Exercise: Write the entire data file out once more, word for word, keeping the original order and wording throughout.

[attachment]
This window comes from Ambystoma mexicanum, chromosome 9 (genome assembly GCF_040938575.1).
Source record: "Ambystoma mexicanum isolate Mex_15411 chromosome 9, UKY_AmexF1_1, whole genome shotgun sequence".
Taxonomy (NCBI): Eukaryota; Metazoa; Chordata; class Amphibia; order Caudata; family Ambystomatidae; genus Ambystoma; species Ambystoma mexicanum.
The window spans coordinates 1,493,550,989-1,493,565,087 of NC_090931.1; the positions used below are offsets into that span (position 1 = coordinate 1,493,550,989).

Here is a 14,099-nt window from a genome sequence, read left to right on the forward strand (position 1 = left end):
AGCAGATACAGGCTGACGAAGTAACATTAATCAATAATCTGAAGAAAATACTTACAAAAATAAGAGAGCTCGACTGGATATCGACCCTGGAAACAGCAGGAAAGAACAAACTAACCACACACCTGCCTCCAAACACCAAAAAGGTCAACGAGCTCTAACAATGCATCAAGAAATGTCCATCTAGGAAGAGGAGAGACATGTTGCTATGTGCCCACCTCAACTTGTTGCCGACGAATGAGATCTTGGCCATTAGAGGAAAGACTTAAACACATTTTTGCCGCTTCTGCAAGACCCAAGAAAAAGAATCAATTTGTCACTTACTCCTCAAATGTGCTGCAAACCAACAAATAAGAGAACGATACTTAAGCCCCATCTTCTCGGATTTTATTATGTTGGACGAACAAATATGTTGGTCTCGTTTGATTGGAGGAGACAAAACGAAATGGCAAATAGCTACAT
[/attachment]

This window comes from Ambystoma mexicanum, chromosome 9 (genome assembly GCF_040938575.1).
Source record: "Ambystoma mexicanum isolate Mex_15411 chromosome 9, UKY_AmexF1_1, whole genome shotgun sequence".
Taxonomy (NCBI): Eukaryota; Metazoa; Chordata; class Amphibia; order Caudata; family Ambystomatidae; genus Ambystoma; species Ambystoma mexicanum.
The window spans coordinates 1,493,550,989-1,493,565,087 of NC_090931.1; the positions used below are offsets into that span (position 1 = coordinate 1,493,550,989).

Here is a 14,099-nt window from a genome sequence, read left to right on the forward strand (position 1 = left end):
AGCAGATACAGGCTGACGAAGTAACATTAATCAATAATCTGAAGAAAATACTTACAAAAATAAGAGAGCTCGACTGGATATCGACCCTGGAAACAGCAGGAAAGAACAAACTAACCACACACCTGCCTCCAAACACCAAAAAGGTCAACGAGCTCTAACAATGCATCAAGAAATGTCCATCTAGGAAGAGGAGAGACATGTTGCTATGTGCCCACCTCAACTTGTTGCCGACGAATGAGATCTTGGCCATTAGAGGAAAGACTTAAACACATTTTTGCCGCTTCTGCAAGACCCAAGAAAAAGAATCAATTTGTCACTTACTCCTCAAATGTGCTGCAAACCAACAAATAAGAGAACGATACTTAAGCCCCATCTTCTCGGATTTTATTATGTTGGACGAACAAATATGTTGGTCTCGTTTGATTGGAGGAGACAAAACGAAATGGCAAATAGCTACAT